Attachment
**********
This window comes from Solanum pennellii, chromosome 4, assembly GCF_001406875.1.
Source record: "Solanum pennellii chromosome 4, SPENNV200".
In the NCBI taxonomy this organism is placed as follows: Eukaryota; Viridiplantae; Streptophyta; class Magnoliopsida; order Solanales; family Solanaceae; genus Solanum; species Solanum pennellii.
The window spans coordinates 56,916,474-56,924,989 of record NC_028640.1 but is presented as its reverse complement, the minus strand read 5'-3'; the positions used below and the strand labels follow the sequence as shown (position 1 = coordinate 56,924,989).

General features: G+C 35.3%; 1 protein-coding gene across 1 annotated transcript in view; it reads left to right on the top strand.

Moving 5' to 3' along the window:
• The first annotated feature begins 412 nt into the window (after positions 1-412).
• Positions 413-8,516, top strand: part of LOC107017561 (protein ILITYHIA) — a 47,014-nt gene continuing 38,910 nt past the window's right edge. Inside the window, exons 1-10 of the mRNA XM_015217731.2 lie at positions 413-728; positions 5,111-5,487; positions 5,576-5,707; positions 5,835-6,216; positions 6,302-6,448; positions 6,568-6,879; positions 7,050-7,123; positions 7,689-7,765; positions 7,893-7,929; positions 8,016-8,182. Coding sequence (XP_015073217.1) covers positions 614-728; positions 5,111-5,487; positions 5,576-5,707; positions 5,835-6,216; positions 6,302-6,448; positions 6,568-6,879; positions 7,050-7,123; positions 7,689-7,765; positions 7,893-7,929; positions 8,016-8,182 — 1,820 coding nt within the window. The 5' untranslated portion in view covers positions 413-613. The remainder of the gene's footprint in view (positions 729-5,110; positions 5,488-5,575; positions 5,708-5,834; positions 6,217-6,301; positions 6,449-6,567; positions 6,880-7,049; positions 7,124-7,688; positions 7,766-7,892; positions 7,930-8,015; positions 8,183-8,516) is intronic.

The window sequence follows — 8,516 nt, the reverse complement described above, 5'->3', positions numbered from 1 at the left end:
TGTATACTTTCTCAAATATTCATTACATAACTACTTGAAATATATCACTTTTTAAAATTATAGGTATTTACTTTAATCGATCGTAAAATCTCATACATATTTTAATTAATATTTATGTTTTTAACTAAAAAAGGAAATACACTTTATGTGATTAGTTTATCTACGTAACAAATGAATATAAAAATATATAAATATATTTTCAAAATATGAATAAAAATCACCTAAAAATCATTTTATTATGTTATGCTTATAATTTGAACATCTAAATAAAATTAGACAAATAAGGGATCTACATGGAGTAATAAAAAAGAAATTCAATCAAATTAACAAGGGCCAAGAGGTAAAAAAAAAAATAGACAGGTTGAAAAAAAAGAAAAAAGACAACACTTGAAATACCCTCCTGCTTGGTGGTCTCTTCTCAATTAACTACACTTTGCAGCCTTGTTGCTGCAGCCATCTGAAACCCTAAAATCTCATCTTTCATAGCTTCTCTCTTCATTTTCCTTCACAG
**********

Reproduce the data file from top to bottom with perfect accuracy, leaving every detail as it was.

This window comes from Solanum pennellii, chromosome 4, assembly GCF_001406875.1.
Source record: "Solanum pennellii chromosome 4, SPENNV200".
In the NCBI taxonomy this organism is placed as follows: Eukaryota; Viridiplantae; Streptophyta; class Magnoliopsida; order Solanales; family Solanaceae; genus Solanum; species Solanum pennellii.
The window spans coordinates 56,916,474-56,924,989 of record NC_028640.1 but is presented as its reverse complement, the minus strand read 5'-3'; the positions used below and the strand labels follow the sequence as shown (position 1 = coordinate 56,924,989).

General features: G+C 35.3%; 1 protein-coding gene across 1 annotated transcript in view; it reads left to right on the top strand.

Moving 5' to 3' along the window:
• The first annotated feature begins 412 nt into the window (after positions 1-412).
• Positions 413-8,516, top strand: part of LOC107017561 (protein ILITYHIA) — a 47,014-nt gene continuing 38,910 nt past the window's right edge. Inside the window, exons 1-10 of the mRNA XM_015217731.2 lie at positions 413-728; positions 5,111-5,487; positions 5,576-5,707; positions 5,835-6,216; positions 6,302-6,448; positions 6,568-6,879; positions 7,050-7,123; positions 7,689-7,765; positions 7,893-7,929; positions 8,016-8,182. Coding sequence (XP_015073217.1) covers positions 614-728; positions 5,111-5,487; positions 5,576-5,707; positions 5,835-6,216; positions 6,302-6,448; positions 6,568-6,879; positions 7,050-7,123; positions 7,689-7,765; positions 7,893-7,929; positions 8,016-8,182 — 1,820 coding nt within the window. The 5' untranslated portion in view covers positions 413-613. The remainder of the gene's footprint in view (positions 729-5,110; positions 5,488-5,575; positions 5,708-5,834; positions 6,217-6,301; positions 6,449-6,567; positions 6,880-7,049; positions 7,124-7,688; positions 7,766-7,892; positions 7,930-8,015; positions 8,183-8,516) is intronic.

The window sequence follows — 8,516 nt, the reverse complement described above, 5'->3', positions numbered from 1 at the left end:
TGTATACTTTCTCAAATATTCATTACATAACTACTTGAAATATATCACTTTTTAAAATTATAGGTATTTACTTTAATCGATCGTAAAATCTCATACATATTTTAATTAATATTTATGTTTTTAACTAAAAAAGGAAATACACTTTATGTGATTAGTTTATCTACGTAACAAATGAATATAAAAATATATAAATATATTTTCAAAATATGAATAAAAATCACCTAAAAATCATTTTATTATGTTATGCTTATAATTTGAACATCTAAATAAAATTAGACAAATAAGGGATCTACATGGAGTAATAAAAAAGAAATTCAATCAAATTAACAAGGGCCAAGAGGTAAAAAAAAAAATAGACAGGTTGAAAAAAAAGAAAAAAGACAACACTTGAAATACCCTCCTGCTTGGTGGTCTCTTCTCAATTAACTACACTTTGCAGCCTTGTTGCTGCAGCCATCTGAAACCCTAAAATCTCATCTTTCATAGCTTCTCTCTTCATTTTCCTTCACAG